Matthew 15:29-39 NKJV

29 Jesus departed from there, skirted the Sea of Galilee, and went up on the mountain and sat down there. 30 Then great multitudes came to Him, having with them the lame, blind, mute, maimed, and many others; and they laid them down at Jesus’ feet, and He healed them. 31 So the multitude marveled when they saw the mute speaking, the maimed made whole, the lame walking, and the blind seeing; and they glorified the God of Israel.

32 Now Jesus called His disciples to Himself and said, “I have compassion on the multitude, because they have now continued with Me three days and have nothing to eat. And I do not want to send them away hungry, lest they faint on the way.”

33 Then His disciples said to Him, “Where could we get enough bread in the wilderness to fill such a great multitude?”

34 Jesus said to them, “How many loaves do you have?”

And they said, “Seven, and a few little fish.”

35 So He commanded the multitude to sit down on the ground. 36 And He took the seven loaves and the fish and gave thanks, broke them and gave them to His disciples; and the disciples gave to the multitude. 37 So they all ate and were filled, and they took up seven large baskets full of the fragments that were left. 38 Now those who ate were four thousand men, besides women and children. 39 And He sent away the multitude, got into the boat, and came to the region of Magdala.

Also, Mark 8:1-9. Verses 9 and 10 say:

9 There were about 4000 men who ate. After they ate, Jesus told them to go home. 10 Then he went in a boat with his followers to the area of Dalmanutha.

It seems like Jesus skirted the Sea of Galilee, and went up on the mountain.

He then went to the area of Dalmanutha, concluding with him leaving by boat.

Do we know where the feeding of the 4000 actually took place?


2 Answers 2


Preliminary point: Some suggest that the feeding of the 5000 and the 4000 are the same incident. However, it is clear from Matthew and Mark's account that the two are distinct incidents for the following reasons:

  • both are recorded within two chapters; 5000 in Matt 14 and 4000 in Matt 15
  • Jesus teaches an important lesson based on the comparison and contrast between these two incidents (and how much He started with and was left over) in Matt 16:5-12.


Both incidents of mass feeding occurred close to the Sea of Galilee. The precise location for each is not recorded except to suggest that both had a lot of grass and was on a mountain slope; both were fairly isolated. The western side of the Sea of Galilee is relatively flat, but the eastern side is quite hilly.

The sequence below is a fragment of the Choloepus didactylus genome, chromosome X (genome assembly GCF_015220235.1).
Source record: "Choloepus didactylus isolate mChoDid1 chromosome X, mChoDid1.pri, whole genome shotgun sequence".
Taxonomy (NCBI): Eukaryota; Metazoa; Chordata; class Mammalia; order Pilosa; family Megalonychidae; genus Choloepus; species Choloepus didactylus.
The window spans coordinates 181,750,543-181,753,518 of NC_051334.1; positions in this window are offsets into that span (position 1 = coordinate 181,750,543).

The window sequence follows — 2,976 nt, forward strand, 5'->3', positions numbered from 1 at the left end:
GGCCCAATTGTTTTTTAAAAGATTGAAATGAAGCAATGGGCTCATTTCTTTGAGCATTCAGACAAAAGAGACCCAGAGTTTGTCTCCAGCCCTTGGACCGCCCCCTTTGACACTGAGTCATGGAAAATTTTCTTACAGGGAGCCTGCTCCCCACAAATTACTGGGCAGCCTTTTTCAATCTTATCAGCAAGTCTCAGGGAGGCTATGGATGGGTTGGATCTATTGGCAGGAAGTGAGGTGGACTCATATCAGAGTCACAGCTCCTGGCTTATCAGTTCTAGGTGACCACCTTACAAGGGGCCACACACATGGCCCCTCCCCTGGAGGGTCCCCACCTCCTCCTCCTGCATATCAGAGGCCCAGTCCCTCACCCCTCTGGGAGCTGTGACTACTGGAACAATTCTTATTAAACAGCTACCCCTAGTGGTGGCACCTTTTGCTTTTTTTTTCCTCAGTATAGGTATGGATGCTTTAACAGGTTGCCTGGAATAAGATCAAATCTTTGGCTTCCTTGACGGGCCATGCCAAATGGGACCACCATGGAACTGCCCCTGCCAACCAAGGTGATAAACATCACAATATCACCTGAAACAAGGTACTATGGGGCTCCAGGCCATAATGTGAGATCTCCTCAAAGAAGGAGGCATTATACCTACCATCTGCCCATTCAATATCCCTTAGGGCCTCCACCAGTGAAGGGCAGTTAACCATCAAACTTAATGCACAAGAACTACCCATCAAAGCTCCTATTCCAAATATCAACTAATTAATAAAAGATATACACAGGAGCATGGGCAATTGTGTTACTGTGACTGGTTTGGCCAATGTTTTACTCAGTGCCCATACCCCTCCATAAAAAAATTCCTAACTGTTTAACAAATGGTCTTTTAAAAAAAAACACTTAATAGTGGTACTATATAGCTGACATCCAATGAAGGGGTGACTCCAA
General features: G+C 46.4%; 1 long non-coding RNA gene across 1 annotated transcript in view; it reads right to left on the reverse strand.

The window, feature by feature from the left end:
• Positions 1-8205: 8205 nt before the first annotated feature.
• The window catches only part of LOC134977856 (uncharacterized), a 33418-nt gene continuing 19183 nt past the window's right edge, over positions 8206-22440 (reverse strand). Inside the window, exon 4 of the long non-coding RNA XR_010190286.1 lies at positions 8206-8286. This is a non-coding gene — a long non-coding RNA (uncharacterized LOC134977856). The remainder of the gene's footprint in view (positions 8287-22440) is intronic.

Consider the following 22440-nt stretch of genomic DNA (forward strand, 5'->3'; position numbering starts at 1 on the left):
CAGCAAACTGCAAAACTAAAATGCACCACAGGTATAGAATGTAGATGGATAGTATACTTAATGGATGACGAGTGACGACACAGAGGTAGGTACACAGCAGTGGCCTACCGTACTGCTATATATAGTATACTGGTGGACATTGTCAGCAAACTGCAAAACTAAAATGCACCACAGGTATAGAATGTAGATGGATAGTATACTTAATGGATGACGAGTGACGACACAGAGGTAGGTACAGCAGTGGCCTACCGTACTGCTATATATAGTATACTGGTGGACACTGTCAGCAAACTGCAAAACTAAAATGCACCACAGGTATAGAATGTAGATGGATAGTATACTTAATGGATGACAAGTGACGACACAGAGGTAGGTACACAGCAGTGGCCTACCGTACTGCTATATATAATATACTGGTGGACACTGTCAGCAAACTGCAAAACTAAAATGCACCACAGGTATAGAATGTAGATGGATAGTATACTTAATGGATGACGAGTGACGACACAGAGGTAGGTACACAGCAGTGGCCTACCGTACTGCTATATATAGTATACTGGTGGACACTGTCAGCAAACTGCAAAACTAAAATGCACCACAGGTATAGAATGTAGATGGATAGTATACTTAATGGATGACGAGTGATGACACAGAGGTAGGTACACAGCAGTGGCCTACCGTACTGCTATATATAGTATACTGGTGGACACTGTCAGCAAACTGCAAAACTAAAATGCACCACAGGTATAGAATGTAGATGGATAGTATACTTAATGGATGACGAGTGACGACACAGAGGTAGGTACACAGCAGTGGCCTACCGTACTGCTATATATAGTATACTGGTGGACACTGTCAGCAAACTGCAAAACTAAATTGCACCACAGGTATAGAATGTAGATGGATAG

The closest we get to the location is for the 4000 is the significant preposition, "para" in the phrase, "Jesus went along the sea of Galilee". The construction suggests that Jesus traveled around the shoreline of the coast of the sea because "para" means "beside" or "alongside".

Just before, Jesus is recorded as being in the region of Tyre and Sidon, Matt 16:21, which is north-west of the sea of Galilee. In V29, Jesus departed from there and travelled "para" to the sea of Galilee, suggesting he arrived at the sea in (say) Capernaum or Bethsaida and then travelled further around the lake in a clockwise direction to find an isolated place on a mountainside.

The conclusion that Jesus was somewhere near the eastern shore of Galilee (on the mountainside) is confirmed by the fact that after feeding the 4000, He got into a boat and travelled (Matt 15:39) to the western shore to arrive at Magdala/Magadan.

More than this we cannot say.

  • Even saying this much is going farther than I would like to go, as I am among those who am not convinced that the feeding of the 5k was a historically distinct event from the feeding of the 4k! To paraphrase: "We are told, but I do not know." Commented May 14 at 23:47
  • I see. As for Magdala/Magadan. I couldn't find an image with the location on a map. Where would that be near?
    – Jason_
    Commented May 14 at 23:49
  • 2
    @Jason_ See en.wikipedia.org/wiki/Magdala - just north of Tiberias.
    – Henry
    Commented May 15 at 12:20
  • 1
    Yes, agreed. Well stated. Up-voted +1. To say that the feeding of the five thousand and the four thousand is the same event is, to my mind, a negative assessment of the faithful reporting of the evangelists.
    – Nigel J
    Commented May 15 at 13:49

Mark reports a location missing in Matthew. Following Jesus's healing of the Canaanite woman's child, Mark 7:31 reports that Jesus departed from the vicinity of Tyre, passed through Sidon, proceeded down to the the Sea of Galilee and into the region of the Decapolis.

enter image description here

As depicted on the map, Jesus departed from the vicinity of Tyre, travelled north to Sidon, then retraced southward to the Sea of Galilee, entering the region of the Decapolis, highlighted in yellow. The term "Decapolis" originates from Greek, meaning "Ten Cities", signifying a cluster of Gentile, Hellenistic urban centers. Among these, Hippos is the only major city along the coast of the Sea of Galilee. While there is no concrete evidence that the feeding of four thousands happened here, considering the size of the crowd, it is plausible that the event occurred in proximity to Hippos.

  • Thank you. Maps are always good visual aids. Now I'm wondering where Magdala/Magadan is.
    – Jason_
    Commented May 14 at 23:50
  • This is another question. But you may try in biblewalks.com if you satisfied the information. biblewalks.com/Magdala Commented May 15 at 1:08

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